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Category: American Culture, Evolution, Religion, Science

About the Author ()

Erich Vieth is an attorney focusing on consumer law litigation and appellate practice. He is also a working musician and a writer, having founded Dangerous Intersection in 2006. Erich lives in the Shaw Neighborhood of St. Louis, Missouri, where he lives half-time with his two extraordinary daughters.

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  1. What Darwin did not know, but you do. | Dangerous Intersection | February 12, 2009
  1. Dan Klarmann says:

    Karl indicates once again that he has not spent any significant time at a university:

    "We are not in a university science class, where the prof gets to issue theory and ideology as dogma. Nor where the majority of highly educated respectable scientists only believe such and such."

    The whole point of a university education is to challenge young minds, not to indoctrinate them. When a professor states something as dogma, the correct response is to refute (or possibly support) her position using outside sources and/or direct experimentation. "See for yourself" is the battle cry, not "take my word for it". And I've been to science conferences. They don't all agree, even within one institution.

    If Karl had read much actual science at all, he'd notice that all of it uses a "preponderance of words like, theory, infer, perhaps, might be, could be, hopefully, maybe, the chances, could conclude, belief, some doubt, little doubt, logic, reasoning, affirm, and support." It is the modern popularizations of science where those words are more rare. The distinction was fuzzier 150 years ago when Darwin was persuaded to publish publicly, rather than just to his peers.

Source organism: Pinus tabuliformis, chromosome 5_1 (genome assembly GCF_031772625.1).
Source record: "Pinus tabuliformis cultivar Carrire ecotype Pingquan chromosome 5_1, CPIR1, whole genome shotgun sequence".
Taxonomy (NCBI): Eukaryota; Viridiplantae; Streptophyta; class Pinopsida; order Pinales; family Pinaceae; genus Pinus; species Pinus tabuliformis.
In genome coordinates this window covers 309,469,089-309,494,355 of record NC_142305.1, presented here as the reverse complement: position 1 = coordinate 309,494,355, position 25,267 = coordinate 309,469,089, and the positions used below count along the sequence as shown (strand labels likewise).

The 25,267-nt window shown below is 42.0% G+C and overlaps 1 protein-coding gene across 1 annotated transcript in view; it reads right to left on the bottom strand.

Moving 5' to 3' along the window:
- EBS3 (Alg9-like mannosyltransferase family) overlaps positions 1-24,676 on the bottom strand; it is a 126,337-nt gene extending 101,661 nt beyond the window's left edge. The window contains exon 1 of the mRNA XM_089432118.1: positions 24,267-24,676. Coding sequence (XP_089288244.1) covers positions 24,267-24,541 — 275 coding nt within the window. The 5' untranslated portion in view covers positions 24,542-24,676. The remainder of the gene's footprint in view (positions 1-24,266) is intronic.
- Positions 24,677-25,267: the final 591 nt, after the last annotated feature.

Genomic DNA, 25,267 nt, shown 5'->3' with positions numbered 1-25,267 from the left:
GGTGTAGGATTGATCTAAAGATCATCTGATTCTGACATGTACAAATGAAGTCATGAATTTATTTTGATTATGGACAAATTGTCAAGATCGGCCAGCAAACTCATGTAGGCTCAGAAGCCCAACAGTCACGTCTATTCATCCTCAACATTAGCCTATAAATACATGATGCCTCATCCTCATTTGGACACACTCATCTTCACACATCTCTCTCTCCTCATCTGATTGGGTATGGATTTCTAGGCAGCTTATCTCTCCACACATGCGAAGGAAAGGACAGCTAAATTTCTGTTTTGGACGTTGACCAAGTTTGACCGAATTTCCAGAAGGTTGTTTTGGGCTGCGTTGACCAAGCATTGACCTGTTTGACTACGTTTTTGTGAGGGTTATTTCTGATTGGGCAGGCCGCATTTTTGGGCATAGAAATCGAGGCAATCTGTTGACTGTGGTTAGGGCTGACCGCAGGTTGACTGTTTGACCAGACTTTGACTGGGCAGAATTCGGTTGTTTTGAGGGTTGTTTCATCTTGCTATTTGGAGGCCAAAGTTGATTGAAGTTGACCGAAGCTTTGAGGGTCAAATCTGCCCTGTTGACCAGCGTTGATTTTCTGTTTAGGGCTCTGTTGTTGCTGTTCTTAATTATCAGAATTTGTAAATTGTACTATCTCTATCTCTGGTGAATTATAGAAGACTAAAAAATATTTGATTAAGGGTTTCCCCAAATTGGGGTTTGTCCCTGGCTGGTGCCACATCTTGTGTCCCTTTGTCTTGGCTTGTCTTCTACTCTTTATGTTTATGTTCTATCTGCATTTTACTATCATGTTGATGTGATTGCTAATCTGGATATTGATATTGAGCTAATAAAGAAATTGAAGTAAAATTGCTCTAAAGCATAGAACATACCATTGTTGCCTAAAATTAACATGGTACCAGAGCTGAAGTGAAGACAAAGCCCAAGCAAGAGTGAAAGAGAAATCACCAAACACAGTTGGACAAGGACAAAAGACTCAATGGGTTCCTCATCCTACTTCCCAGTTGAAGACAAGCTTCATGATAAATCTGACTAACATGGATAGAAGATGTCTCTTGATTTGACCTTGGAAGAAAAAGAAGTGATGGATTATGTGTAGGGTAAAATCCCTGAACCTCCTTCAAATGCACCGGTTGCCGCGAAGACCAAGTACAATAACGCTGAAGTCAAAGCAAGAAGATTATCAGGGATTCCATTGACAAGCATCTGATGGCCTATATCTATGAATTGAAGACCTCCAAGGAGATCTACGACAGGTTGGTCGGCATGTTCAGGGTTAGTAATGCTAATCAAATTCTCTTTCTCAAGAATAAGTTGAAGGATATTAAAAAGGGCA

Dawkins resorted to the "extraterrestrial hypothesis" not because he has any doubts about evolution, but in answer to "did life necessarily originate on the Earth?" Whether it started, crossing space from another planet, extrasolar clouds, undersea, or from moistened crystals, it still evolved.

    btw: E=MC<sup>2</sup> "bridges the gap" from material to non-material, from fermions to bosons, from object to field. And it was just a conclusion drawn by applying the principle of relative motion to mid-19th century field theory. Read it aloud: Energy is Matter (modified by a constant conversion factor).

    And the biggest barrier between life and non-life is that we don't have a universal definition of the distinction. Draw the line, and then watch as something is observed to cross it. Same goes for "species".

    And, Karl, I for one appreciate your attempt to bring the thread back to topic. I agree with your concluding several 'graphs.

  2. A closer to home example of parallel but distinct evolution is Australia. Those who know what I'm talking about, know what I'm talking about. Those who don't ought to look it up.

  3. allan says:

    What does it profit a man to gain the whole world, but lose his own souL?

  4. LouGanzo says:

    What a typical atheist childish remark to say remains would thrown by evangelicals in a dumpster along with the fossils. Grow up. You people are such a parody of yourselves sometimes.